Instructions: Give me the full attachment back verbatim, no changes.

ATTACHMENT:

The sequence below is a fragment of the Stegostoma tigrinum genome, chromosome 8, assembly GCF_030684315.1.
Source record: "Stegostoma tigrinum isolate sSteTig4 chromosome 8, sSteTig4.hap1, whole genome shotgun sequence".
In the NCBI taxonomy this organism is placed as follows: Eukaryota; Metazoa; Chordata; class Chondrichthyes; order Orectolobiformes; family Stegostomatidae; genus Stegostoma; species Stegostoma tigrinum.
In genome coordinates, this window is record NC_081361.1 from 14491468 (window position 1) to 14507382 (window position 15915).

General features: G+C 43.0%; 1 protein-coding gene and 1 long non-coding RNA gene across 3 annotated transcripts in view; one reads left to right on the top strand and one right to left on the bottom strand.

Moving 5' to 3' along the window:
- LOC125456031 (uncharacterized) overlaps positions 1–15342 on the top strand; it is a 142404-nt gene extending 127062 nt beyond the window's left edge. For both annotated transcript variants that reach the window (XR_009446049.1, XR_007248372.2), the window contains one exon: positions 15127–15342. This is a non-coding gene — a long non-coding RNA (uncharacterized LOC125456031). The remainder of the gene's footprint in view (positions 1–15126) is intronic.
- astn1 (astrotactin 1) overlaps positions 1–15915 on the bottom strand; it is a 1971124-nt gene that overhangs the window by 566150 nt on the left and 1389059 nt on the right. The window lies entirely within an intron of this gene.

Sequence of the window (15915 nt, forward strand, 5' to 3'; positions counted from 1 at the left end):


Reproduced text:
The sequence below is a fragment of the Stegostoma tigrinum genome, chromosome 8, assembly GCF_030684315.1.
Source record: "Stegostoma tigrinum isolate sSteTig4 chromosome 8, sSteTig4.hap1, whole genome shotgun sequence".
In the NCBI taxonomy this organism is placed as follows: Eukaryota; Metazoa; Chordata; class Chondrichthyes; order Orectolobiformes; family Stegostomatidae; genus Stegostoma; species Stegostoma tigrinum.
In genome coordinates, this window is record NC_081361.1 from 14491468 (window position 1) to 14507382 (window position 15915).

General features: G+C 43.0%; 1 protein-coding gene and 1 long non-coding RNA gene across 3 annotated transcripts in view; one reads left to right on the top strand and one right to left on the bottom strand.

Moving 5' to 3' along the window:
- LOC125456031 (uncharacterized) overlaps positions 1–15342 on the top strand; it is a 142404-nt gene extending 127062 nt beyond the window's left edge. For both annotated transcript variants that reach the window (XR_009446049.1, XR_007248372.2), the window contains one exon: positions 15127–15342. This is a non-coding gene — a long non-coding RNA (uncharacterized LOC125456031). The remainder of the gene's footprint in view (positions 1–15126) is intronic.
- astn1 (astrotactin 1) overlaps positions 1–15915 on the bottom strand; it is a 1971124-nt gene that overhangs the window by 566150 nt on the left and 1389059 nt on the right. The window lies entirely within an intron of this gene.

Sequence of the window (15915 nt, forward strand, 5' to 3'; positions counted from 1 at the left end):